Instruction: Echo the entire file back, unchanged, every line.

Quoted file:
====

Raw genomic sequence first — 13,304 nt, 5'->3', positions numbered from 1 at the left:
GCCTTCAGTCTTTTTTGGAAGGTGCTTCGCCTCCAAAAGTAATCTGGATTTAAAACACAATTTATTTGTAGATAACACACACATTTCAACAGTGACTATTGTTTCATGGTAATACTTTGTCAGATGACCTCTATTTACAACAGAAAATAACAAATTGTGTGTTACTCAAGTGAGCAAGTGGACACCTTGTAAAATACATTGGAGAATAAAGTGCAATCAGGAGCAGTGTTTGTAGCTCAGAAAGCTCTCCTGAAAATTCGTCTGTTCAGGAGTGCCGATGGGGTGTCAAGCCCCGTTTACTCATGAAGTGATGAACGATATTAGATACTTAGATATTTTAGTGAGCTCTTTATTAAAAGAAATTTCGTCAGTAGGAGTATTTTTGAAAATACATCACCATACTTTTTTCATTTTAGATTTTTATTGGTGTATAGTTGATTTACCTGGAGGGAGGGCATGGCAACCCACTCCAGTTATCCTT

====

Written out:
Raw genomic sequence first — 13,304 nt, 5'->3', positions numbered from 1 at the left:
GCCTTCAGTCTTTTTTGGAAGGTGCTTCGCCTCCAAAAGTAATCTGGATTTAAAACACAATTTATTTGTAGATAACACACACATTTCAACAGTGACTATTGTTTCATGGTAATACTTTGTCAGATGACCTCTATTTACAACAGAAAATAACAAATTGTGTGTTACTCAAGTGAGCAAGTGGACACCTTGTAAAATACATTGGAGAATAAAGTGCAATCAGGAGCAGTGTTTGTAGCTCAGAAAGCTCTCCTGAAAATTCGTCTGTTCAGGAGTGCCGATGGGGTGTCAAGCCCCGTTTACTCATGAAGTGATGAACGATATTAGATACTTAGATATTTTAGTGAGCTCTTTATTAAAAGAAATTTCGTCAGTAGGAGTATTTTTGAAAATACATCACCATACTTTTTTCATTTTAGATTTTTATTGGTGTATAGTTGATTTACCTGGAGGGAGGGCATGGCAACCCACTCCAGTTATCCTT